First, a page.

Vol. III No. 16 8/15/2022
History of the Stockbridge Sinfonia
by Tracy Wilson
The Stockbridge Sinfonia originated in the summer of 1972 as an informal chamber group. Among the founders were flutist Joy Graubard Dronge, violinist Teresa Furtado Ouellette, and conductor Leonard Marcus.
That same year, the group moved rehearsals to a classroom at the Stockbridge Plain School and then to Procter Hall in the Stockbridge Town Hall. By 1977, the group was known as the Stockbridge Chamber Orchestra and presented concerts year-round in venues from Connecticut to New York. The musicians, many of them retired professional musicians or music teachers, ranged in age from thirteen to ninety, a statistic that is true today.
In 1989, the group became the Stockbridge Sinfonia. By 1992, weekly rehearsals beginning in May culminated in several public performances at the end of the summer. Post-concert sessions provided an opportunity for interested musicians to join the group reading through the Brandenburg Concerti, Beethoven symphonies, and other pieces suggested by the musicians.
In 1996, following the death of violinist Al Ludwig, a fund was established to encourage student participation in the orchestra. Three students joined the orchestra that year and received awards from the fund.
In 2002, the group moved rehearsals to the Berkshire Country Day School in Stockbridge.
In 2003, Simeon Loring, who joined the orchestra in 1985 as a clarinetist, became the orchestra's conductor and music director. He encouraged young musicians and allowed participation from anyone willing to put in the practice time.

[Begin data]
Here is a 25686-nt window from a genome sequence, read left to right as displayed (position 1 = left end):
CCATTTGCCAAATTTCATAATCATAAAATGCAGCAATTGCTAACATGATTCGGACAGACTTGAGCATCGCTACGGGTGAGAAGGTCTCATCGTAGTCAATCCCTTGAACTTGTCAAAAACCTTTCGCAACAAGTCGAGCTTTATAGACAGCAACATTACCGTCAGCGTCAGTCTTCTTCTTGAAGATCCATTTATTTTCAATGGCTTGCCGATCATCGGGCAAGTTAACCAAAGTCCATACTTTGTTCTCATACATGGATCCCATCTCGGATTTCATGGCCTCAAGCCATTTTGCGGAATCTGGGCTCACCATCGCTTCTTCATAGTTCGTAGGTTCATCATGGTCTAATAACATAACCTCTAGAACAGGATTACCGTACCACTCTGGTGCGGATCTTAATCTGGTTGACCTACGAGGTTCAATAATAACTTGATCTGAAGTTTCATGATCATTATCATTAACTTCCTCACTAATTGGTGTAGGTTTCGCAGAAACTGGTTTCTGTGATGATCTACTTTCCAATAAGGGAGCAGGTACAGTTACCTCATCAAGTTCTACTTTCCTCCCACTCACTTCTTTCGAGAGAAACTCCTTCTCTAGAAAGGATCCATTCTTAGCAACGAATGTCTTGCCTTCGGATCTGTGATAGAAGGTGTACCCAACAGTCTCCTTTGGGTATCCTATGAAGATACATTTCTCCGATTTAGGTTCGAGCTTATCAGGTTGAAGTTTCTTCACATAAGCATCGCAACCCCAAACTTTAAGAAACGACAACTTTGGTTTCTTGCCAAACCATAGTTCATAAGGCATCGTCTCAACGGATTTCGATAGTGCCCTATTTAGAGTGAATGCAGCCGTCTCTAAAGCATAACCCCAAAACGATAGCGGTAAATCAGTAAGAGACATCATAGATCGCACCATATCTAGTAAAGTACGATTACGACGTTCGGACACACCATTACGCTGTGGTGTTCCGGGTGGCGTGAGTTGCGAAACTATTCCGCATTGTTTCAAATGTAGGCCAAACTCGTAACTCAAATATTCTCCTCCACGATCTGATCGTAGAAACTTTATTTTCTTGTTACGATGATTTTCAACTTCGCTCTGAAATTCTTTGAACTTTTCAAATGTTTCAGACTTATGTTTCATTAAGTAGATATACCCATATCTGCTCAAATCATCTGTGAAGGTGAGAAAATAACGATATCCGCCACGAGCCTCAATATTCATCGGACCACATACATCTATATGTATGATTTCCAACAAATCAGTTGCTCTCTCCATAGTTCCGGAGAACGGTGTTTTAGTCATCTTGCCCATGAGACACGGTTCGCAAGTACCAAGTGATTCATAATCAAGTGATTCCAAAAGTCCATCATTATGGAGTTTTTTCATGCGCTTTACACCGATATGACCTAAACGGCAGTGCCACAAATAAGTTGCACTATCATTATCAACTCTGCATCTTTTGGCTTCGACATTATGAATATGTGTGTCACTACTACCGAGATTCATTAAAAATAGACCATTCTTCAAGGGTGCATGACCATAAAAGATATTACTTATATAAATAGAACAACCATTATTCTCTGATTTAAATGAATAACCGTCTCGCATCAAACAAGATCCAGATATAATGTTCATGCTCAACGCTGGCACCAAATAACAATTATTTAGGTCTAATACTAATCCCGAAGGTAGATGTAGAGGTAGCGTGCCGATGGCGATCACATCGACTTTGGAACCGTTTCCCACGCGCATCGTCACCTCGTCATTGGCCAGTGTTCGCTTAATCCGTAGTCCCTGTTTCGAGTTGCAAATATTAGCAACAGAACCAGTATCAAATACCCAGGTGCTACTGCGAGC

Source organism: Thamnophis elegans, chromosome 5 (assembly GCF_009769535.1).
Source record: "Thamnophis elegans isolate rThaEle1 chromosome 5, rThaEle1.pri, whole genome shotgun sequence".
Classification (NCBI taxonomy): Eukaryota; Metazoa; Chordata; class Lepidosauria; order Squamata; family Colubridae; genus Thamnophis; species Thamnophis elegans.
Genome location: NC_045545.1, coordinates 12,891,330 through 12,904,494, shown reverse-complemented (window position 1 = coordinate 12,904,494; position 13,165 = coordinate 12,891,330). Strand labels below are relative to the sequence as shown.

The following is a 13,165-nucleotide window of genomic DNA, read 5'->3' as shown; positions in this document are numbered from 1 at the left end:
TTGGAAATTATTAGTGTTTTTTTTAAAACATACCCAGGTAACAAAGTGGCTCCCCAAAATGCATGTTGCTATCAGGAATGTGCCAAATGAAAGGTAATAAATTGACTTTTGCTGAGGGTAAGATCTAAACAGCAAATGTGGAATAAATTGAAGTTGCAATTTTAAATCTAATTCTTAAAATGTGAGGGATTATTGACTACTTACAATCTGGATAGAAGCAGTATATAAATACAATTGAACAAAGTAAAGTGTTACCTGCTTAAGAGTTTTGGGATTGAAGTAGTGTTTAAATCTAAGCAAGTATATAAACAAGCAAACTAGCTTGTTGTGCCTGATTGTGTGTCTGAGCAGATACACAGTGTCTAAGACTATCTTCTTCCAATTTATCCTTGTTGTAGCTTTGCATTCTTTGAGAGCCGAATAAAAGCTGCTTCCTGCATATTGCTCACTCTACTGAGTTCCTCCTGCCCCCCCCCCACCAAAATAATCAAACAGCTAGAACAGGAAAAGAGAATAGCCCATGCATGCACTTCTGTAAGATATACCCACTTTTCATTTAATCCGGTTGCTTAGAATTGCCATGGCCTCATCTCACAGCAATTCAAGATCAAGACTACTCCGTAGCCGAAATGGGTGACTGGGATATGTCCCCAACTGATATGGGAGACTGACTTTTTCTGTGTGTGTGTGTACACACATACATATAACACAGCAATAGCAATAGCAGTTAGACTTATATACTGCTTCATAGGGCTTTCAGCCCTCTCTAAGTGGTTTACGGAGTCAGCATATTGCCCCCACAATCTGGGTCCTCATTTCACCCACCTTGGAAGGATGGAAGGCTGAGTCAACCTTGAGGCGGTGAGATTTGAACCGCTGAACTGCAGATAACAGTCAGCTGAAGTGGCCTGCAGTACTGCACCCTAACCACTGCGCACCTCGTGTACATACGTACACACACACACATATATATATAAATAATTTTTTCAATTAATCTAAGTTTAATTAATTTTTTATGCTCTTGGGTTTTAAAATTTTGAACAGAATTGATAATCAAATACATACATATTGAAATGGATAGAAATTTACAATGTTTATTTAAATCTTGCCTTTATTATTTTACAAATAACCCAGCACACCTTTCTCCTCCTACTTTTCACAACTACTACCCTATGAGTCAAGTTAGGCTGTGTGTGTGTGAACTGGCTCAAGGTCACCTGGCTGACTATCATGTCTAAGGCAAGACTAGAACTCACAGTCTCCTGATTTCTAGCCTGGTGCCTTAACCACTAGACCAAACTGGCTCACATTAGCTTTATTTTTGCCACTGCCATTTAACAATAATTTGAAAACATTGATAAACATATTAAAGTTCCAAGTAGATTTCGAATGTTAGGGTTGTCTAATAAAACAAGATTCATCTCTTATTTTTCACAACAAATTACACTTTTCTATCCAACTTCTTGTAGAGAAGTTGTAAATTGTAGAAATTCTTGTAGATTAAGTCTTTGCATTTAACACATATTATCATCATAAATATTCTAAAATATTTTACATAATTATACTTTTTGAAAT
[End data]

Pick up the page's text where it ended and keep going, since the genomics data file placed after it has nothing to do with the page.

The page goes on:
In 2006, the orchestra became a 501(c)3 organization thereby the orchestra could seek funding from cultural councils, businesses, and foundations.
In 2012, the orchestra moved its rehearsals to the Common Room at Zion Lutheran Church in Pittsfield and welcomed this site as a new concert venue. The First United Methodist Church in Pittsfield continues to serve as a back-up location.
In 2018, Tracy Wilson became conductor and music director. Her tenure has seen collaborations with other arts organizations including the Berkshire Music School and Berkshire Children's Chorus. As Board President since 2004, Christine Singer built an amazing leadership team.
Over the years, many people have supported the orchestra as coaches, board members, volunteers, and donors.
All concerts are handicapped accessible. Venues have included the Norman Rockwell Museum, the Round Stone Barn at Hancock Shaker Village, the First Street Common as well as area churches and school auditoriums. Join us for beautiful music.
Photo: Joan Gallos